The language is beautiful, detailed, and personal, but what is truly interesting from a writing standpoint is the thirst for answers and resolution prevalent throughout the piece, a kind of curiosity less intellectual and aesthetic than Didion’s, but much more visceral and immediate. Yet unlike most of Didion’s questions, there is no one answer. In fact, he ends with a question that gets me every time. He imagines his parents after they dropped him off a boarding school, their first time separated for such a long time, and asks “are they alright?” (Lee, 102) then just leaves that question hanging there.

This search for answers that are perhaps not possible to find relates oddly to Sullivan’s “Why I Blog,” because he talks about narrative drive. He writes that if a blog “stops moving, it dies” (Sullivan). I would extend this to all writing. It applies to Lee’s writing and Gladwell’s, if writing stagnates on the steps of persuasion or on a personal quest to find answers, it can lose its appeal and the reader’s attention. Part of the reason, I consider both pieces of writing so great is that they are driven, one by political beliefs and the other by an attempt to order emotional turmoil.  All these writers are motivated by varying forces but one thing I see in all of them is passion for their beliefs, passion that motivates them to persuade and question.

3 thoughts to “Persuasion, Passion and Drive”

  1. I think you focused on two of the most important points of our class’s focus the past few days, those of persuasion and environment. Both of these concepts are indelible in writing. I also liked how you touched on how writers should not discount accessibility and even creativity. We all know the writer is really smart and excpetional at arguing stuff; now translate that into a way that the rest of us can digest.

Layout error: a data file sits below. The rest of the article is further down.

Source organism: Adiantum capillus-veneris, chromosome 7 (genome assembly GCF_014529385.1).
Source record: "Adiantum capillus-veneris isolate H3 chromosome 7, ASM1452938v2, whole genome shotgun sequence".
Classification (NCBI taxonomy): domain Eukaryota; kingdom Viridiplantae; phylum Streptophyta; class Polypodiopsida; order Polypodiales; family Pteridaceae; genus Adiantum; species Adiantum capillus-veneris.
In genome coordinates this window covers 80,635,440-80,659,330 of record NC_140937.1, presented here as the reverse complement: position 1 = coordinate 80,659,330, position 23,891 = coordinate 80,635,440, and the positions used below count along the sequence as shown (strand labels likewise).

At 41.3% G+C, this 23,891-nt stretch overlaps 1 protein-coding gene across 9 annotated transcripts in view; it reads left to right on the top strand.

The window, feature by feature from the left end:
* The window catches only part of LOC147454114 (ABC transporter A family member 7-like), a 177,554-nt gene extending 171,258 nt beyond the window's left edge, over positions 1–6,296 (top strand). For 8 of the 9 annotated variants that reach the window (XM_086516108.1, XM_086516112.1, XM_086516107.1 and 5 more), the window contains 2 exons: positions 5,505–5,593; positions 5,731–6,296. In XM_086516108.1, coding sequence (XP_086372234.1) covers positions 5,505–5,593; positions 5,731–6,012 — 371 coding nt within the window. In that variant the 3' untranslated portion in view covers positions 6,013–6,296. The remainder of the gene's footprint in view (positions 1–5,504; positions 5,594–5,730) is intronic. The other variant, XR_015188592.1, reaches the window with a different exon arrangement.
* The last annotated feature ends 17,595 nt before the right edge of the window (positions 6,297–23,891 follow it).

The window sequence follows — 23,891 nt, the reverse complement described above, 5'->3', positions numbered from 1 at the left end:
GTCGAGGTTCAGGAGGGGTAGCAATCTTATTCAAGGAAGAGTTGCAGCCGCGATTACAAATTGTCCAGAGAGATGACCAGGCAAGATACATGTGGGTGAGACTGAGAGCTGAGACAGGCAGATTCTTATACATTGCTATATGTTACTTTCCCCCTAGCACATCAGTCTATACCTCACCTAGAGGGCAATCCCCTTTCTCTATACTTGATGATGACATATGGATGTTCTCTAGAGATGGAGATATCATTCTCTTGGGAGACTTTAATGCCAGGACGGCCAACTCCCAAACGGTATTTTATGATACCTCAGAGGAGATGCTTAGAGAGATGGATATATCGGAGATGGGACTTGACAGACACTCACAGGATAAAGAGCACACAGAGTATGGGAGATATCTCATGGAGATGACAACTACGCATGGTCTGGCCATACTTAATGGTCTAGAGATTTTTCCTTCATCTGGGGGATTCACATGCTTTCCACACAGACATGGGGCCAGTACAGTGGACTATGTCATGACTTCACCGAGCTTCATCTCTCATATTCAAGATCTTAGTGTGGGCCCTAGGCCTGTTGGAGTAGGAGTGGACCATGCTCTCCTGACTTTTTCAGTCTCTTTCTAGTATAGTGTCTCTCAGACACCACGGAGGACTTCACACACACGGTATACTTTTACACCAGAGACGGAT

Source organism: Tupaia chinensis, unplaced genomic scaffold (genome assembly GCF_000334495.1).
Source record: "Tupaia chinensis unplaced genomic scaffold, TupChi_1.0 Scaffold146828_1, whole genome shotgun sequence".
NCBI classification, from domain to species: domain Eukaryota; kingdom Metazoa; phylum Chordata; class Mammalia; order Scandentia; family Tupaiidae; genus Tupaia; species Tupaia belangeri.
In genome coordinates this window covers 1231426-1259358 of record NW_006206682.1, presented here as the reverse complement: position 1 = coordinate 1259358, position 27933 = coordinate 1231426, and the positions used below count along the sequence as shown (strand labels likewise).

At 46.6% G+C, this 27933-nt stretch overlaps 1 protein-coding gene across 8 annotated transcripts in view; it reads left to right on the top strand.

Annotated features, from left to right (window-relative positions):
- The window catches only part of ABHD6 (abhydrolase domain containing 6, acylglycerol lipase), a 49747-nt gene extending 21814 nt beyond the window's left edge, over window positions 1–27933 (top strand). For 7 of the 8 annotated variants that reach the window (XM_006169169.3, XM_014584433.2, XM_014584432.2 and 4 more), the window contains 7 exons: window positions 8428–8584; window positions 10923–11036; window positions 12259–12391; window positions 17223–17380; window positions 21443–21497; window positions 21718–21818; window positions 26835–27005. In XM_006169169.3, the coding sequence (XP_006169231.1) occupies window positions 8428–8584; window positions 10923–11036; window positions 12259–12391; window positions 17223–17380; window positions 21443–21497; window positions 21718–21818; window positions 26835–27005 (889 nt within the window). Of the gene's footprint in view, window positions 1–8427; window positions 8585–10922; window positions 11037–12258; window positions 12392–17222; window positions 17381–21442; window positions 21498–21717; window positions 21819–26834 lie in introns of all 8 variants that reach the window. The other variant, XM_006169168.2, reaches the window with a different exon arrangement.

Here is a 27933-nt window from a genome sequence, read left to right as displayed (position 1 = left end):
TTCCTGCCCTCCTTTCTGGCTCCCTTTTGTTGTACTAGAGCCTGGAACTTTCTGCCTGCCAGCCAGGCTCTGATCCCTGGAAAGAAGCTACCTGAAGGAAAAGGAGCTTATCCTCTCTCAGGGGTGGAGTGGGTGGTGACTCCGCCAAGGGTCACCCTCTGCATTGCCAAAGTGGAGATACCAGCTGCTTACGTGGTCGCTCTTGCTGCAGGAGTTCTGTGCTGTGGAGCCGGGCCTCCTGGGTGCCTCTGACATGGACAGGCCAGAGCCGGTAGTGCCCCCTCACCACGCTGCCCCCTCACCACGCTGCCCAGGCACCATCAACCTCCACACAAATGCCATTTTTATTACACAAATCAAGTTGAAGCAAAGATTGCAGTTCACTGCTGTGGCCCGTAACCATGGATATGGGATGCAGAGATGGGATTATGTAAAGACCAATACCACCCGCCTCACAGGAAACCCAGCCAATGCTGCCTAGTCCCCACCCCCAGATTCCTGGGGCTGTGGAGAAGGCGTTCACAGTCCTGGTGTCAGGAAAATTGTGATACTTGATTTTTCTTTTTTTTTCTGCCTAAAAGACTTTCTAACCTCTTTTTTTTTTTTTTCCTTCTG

I also think it is cool how your response and reflection ended on passion. My entry this week was quite lengthy as a product of grappled with what blogging means to me. I too realized that passion is really all that matters: as long as you as a writer feel motivated to write, your style, audience, and creativity will follow.
    I liked how you focused on Didion’s piece. Admittedly, it was a little farfetched for me; I prefered Orwell’s a little more. But I do find some similar characteristics between her piece, Lee’s, and my own struggle with answering the question of why I blog. All writers have this curiosity, and have different approached for cracking the code for themselves.
    I think your blog was a beneficial synthesis of the week’s readings and topics.

    1. It’s funny that you pick persuasive as one of the key themes of writing because for my AP Language class in high school the text book and hence focus of the class was, “Everything is an Argument”. I could not agree more that writing seems to be about convincing its readers of something, particularly good writing seeks to do this. However, I don’t think well argued ambivalence is bad.

      I can also relate to your commentary that writing can often times be a search for personal answers. Much of the writing I do, both academic and creative is often in pursuit of a question. Once I had a tricky situation with a friend, and I didn’t know what to think of it or what the appropriate action was and ended up writing a short story about it as a means to explore what the right action was.

      I think any sort of writing that is personal, whether it is a quest for answers or thoughts about an event can like you said, stagnate if the writer does not make it applicable and relevant to a wide range of people. There has to be something purposeful driving it.

  2. Everyone, great conversation–you’re beginning to engage each other nicely here! Don’t hesitate to engage each other’s comments as well as the main post. Julia, I love that it all comes down, in this post, to “narrative drive.” That’s such a clear, compelling way of tying these seemingly disparate pieces together–so you’re already beginning to do what Gladwell does! 🙂 I also really appreciate the care with which you consider these pieces, and the specificity with which you apply their thoughts to yours. You comment about persuasion being in everything (I’m paraphrasing) is an argument I’ve long made, and I think it also speaks well to the comment you made on one of your blog team’s posts this week (about reading to learn/writing to teach). Nice work.